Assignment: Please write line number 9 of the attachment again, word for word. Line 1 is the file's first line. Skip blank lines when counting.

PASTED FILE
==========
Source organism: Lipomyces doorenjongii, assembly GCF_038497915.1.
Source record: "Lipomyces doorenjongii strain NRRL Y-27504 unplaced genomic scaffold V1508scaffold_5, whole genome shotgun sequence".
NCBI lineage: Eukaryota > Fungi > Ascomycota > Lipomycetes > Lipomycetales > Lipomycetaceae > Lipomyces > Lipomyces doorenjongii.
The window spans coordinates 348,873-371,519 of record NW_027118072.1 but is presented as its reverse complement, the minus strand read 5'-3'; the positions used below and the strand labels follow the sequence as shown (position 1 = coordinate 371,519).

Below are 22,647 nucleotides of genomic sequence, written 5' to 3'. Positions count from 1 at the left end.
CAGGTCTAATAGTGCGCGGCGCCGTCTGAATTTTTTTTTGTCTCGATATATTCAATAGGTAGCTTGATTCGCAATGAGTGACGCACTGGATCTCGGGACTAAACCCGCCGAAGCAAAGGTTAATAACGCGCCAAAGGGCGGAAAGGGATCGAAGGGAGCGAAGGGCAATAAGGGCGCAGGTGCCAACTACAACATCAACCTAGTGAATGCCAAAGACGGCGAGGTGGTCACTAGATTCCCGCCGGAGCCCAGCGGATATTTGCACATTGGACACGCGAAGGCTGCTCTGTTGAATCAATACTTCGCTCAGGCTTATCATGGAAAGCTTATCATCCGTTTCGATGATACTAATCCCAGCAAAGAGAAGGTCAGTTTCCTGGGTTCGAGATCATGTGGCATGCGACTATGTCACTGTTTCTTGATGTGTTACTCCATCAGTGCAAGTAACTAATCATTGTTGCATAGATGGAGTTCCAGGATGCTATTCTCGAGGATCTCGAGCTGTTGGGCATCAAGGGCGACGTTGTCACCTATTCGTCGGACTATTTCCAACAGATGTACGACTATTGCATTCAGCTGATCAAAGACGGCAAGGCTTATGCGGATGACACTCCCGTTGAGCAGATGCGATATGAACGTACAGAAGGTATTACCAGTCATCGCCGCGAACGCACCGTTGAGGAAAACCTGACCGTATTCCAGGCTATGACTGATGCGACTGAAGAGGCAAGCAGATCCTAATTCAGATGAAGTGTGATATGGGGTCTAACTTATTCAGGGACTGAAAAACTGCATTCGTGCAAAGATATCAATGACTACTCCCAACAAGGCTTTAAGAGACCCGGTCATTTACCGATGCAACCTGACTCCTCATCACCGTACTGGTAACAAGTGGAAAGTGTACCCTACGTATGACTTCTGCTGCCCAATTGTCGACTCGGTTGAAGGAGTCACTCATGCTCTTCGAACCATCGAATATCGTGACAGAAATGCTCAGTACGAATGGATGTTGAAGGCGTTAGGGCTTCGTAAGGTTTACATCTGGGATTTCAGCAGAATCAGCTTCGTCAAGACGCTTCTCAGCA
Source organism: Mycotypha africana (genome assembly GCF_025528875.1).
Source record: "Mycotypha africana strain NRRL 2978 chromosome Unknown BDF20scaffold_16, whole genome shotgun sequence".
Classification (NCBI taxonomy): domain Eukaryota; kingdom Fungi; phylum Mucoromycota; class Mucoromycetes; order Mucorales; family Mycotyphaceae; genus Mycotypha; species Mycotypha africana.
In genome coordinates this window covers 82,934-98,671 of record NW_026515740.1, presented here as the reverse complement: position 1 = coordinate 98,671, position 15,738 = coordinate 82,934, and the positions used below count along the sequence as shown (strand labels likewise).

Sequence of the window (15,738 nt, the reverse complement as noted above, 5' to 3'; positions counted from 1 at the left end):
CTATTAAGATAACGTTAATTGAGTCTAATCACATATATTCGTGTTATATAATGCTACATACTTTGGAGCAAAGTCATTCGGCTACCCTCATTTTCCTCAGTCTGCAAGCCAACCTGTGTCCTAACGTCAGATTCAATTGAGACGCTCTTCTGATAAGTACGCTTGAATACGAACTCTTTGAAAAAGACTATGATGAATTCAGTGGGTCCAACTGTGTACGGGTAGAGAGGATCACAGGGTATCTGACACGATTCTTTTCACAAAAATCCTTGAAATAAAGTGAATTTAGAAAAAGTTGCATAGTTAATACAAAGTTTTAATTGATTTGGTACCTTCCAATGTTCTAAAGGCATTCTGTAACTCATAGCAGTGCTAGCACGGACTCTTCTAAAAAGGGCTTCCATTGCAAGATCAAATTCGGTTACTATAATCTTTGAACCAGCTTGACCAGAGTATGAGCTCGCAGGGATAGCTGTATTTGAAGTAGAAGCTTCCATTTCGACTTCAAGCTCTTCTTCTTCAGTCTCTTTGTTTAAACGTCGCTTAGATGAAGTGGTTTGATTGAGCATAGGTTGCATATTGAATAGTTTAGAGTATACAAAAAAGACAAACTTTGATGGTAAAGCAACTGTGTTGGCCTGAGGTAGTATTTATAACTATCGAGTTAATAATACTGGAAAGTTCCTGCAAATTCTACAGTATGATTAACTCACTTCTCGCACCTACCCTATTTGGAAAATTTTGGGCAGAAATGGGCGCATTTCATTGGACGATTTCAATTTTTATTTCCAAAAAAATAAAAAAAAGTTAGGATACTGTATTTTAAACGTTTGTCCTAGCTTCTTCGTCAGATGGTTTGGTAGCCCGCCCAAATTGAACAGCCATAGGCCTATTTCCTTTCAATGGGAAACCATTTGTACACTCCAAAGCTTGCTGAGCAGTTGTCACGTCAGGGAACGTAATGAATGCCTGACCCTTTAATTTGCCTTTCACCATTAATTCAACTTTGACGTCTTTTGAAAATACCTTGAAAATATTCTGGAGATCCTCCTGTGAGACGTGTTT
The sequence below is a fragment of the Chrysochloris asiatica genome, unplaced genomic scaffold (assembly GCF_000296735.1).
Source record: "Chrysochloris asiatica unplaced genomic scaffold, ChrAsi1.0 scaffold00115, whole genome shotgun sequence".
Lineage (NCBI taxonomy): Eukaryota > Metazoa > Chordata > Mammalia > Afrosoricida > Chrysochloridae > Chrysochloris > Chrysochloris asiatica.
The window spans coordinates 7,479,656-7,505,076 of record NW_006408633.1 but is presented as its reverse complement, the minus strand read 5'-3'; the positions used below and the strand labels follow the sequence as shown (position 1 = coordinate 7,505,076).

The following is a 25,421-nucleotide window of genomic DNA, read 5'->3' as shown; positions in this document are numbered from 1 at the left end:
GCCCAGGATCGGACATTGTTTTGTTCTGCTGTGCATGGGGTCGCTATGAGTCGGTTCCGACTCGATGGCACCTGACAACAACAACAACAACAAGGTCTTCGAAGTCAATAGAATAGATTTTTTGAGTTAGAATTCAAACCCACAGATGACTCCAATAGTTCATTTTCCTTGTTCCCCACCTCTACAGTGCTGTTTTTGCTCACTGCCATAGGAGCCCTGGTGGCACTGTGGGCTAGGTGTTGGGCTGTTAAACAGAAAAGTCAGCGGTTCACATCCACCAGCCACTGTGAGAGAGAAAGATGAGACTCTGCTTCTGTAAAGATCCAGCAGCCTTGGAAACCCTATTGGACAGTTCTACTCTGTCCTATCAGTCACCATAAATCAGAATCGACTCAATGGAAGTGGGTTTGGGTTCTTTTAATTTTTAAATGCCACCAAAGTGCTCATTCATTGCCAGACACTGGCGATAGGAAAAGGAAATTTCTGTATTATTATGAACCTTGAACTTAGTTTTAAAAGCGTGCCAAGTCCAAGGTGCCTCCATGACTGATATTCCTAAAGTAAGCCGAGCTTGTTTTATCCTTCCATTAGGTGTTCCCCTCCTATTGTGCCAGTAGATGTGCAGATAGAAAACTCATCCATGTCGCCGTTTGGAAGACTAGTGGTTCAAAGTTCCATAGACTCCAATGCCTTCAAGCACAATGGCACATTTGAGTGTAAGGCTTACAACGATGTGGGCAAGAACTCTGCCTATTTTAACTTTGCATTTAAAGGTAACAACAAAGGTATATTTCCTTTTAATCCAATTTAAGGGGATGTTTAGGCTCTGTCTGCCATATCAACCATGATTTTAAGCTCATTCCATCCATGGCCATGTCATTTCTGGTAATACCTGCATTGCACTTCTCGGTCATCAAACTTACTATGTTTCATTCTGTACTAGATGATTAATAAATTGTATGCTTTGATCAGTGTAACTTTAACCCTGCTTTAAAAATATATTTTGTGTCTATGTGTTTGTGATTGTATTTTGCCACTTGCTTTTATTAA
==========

Classification (NCBI taxonomy): domain Eukaryota; kingdom Fungi; phylum Mucoromycota; class Mucoromycetes; order Mucorales; family Mycotyphaceae; genus Mycotypha; species Mycotypha africana.